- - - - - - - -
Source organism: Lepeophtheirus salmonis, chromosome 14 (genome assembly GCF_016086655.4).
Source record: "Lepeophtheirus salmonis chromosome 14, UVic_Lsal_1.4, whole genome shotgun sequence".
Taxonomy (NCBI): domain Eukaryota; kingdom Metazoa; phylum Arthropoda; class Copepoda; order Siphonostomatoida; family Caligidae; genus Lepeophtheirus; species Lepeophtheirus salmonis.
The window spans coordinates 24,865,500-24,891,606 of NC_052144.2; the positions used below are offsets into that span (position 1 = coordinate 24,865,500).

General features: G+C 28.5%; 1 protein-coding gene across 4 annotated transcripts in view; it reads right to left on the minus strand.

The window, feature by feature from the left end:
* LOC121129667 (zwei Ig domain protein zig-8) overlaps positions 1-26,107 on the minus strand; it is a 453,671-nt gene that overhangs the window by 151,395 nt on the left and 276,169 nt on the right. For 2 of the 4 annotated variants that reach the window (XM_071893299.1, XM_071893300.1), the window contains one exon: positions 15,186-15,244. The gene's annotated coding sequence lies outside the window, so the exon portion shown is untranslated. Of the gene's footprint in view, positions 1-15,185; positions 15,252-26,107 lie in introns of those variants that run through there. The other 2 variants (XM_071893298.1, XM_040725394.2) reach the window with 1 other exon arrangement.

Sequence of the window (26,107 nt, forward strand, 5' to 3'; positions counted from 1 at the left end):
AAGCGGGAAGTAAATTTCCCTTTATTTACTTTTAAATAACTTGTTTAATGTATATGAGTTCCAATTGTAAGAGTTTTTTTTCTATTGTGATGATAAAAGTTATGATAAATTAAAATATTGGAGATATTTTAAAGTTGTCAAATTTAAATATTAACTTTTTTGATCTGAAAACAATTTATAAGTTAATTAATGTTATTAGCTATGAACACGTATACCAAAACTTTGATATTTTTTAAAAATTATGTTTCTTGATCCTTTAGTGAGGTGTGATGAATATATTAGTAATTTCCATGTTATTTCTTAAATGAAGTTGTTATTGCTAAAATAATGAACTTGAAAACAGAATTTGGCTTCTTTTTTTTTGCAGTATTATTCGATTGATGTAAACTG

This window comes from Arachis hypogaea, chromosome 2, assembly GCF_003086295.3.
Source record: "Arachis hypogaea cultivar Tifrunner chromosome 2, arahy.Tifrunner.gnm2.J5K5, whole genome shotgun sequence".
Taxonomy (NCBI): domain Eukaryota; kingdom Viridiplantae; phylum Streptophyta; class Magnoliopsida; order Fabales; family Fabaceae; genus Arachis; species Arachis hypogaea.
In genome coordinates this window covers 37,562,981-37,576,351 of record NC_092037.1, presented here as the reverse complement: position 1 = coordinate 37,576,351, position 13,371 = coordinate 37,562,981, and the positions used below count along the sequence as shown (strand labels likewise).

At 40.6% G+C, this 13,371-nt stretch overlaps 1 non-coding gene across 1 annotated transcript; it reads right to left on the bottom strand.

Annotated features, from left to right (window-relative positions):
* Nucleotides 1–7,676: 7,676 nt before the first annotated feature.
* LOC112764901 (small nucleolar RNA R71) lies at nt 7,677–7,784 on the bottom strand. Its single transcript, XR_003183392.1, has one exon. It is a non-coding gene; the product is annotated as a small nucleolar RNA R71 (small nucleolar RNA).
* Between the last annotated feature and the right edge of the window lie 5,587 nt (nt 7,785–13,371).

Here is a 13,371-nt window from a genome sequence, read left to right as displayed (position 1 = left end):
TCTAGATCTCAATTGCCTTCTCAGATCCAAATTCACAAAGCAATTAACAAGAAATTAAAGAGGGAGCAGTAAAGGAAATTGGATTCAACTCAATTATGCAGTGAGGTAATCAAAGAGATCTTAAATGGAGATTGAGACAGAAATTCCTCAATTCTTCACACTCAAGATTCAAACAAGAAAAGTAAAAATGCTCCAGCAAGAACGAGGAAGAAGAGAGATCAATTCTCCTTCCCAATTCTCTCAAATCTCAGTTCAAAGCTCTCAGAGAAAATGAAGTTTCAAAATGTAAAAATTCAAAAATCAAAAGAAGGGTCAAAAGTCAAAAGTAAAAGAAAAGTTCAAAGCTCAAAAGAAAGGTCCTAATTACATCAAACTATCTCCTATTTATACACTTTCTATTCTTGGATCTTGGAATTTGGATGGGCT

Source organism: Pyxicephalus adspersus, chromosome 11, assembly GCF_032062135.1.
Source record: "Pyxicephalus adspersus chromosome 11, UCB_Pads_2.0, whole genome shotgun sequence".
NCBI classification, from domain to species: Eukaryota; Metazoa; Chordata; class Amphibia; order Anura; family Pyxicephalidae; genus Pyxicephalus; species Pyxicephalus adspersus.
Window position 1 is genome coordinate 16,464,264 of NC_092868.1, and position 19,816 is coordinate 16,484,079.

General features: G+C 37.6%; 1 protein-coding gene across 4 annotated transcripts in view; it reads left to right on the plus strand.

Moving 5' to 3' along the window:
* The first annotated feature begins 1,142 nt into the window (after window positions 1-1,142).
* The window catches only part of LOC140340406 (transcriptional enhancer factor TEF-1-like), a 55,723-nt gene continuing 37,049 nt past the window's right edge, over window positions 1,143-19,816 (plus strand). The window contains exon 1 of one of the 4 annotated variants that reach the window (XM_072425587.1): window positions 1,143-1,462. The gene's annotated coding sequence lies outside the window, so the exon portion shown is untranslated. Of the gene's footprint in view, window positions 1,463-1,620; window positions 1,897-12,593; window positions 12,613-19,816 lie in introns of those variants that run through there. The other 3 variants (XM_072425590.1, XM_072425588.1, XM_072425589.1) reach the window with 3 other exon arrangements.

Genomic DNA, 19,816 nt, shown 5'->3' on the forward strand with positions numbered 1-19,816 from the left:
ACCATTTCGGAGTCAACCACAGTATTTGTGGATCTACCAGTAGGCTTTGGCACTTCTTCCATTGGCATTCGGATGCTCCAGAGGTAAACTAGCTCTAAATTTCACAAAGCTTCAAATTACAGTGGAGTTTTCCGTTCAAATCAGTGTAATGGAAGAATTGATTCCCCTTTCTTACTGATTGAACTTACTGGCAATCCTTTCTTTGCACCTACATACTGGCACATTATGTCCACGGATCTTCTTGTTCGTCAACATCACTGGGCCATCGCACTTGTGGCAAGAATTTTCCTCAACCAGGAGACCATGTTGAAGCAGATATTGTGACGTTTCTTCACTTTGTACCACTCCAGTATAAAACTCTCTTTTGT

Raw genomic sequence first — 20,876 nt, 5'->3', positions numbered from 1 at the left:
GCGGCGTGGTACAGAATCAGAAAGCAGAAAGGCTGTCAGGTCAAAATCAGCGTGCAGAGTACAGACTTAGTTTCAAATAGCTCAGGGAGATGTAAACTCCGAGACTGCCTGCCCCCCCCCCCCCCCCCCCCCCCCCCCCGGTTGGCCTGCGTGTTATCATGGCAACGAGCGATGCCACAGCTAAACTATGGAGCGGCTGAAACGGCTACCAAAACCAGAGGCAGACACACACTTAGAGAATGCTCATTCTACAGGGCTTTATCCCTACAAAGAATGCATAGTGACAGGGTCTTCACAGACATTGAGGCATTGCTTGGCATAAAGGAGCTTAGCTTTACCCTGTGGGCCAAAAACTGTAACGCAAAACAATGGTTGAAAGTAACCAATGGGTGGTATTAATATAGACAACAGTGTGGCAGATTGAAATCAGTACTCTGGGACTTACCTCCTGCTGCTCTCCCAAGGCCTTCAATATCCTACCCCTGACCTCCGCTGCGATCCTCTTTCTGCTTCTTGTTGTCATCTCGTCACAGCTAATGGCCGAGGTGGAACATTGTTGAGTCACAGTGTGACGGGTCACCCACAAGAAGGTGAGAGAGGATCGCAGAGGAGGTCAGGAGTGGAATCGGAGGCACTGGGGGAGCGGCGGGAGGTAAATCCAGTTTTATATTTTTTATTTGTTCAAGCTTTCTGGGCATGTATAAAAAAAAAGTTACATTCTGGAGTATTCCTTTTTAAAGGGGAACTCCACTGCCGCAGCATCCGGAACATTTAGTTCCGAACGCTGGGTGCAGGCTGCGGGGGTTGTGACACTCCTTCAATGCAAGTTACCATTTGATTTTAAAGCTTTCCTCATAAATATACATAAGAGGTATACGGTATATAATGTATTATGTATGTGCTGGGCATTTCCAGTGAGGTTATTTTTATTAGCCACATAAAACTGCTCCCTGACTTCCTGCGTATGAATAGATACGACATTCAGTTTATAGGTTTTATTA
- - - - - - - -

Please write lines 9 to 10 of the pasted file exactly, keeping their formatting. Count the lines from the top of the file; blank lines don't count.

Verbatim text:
AAGCGGGAAGTAAATTTCCCTTTATTTACTTTTAAATAACTTGTTTAATGTATATGAGTTCCAATTGTAAGAGTTTTTTTTCTATTGTGATGATAAAAGTTATGATAAATTAAAATATTGGAGATATTTTAAAGTTGTCAAATTTAAATATTAACTTTTTTGATCTGAAAACAATTTATAAGTTAATTAATGTTATTAGCTATGAACACGTATACCAAAACTTTGATATTTTTTAAAAATTATGTTTCTTGATCCTTTAGTGAGGTGTGATGAATATATTAGTAATTTCCATGTTATTTCTTAAATGAAGTTGTTATTGCTAAAATAATGAACTTGAAAACAGAATTTGGCTTCTTTTTTTTTGCAGTATTATTCGATTGATGTAAACTG

This window comes from Arachis hypogaea, chromosome 2, assembly GCF_003086295.3.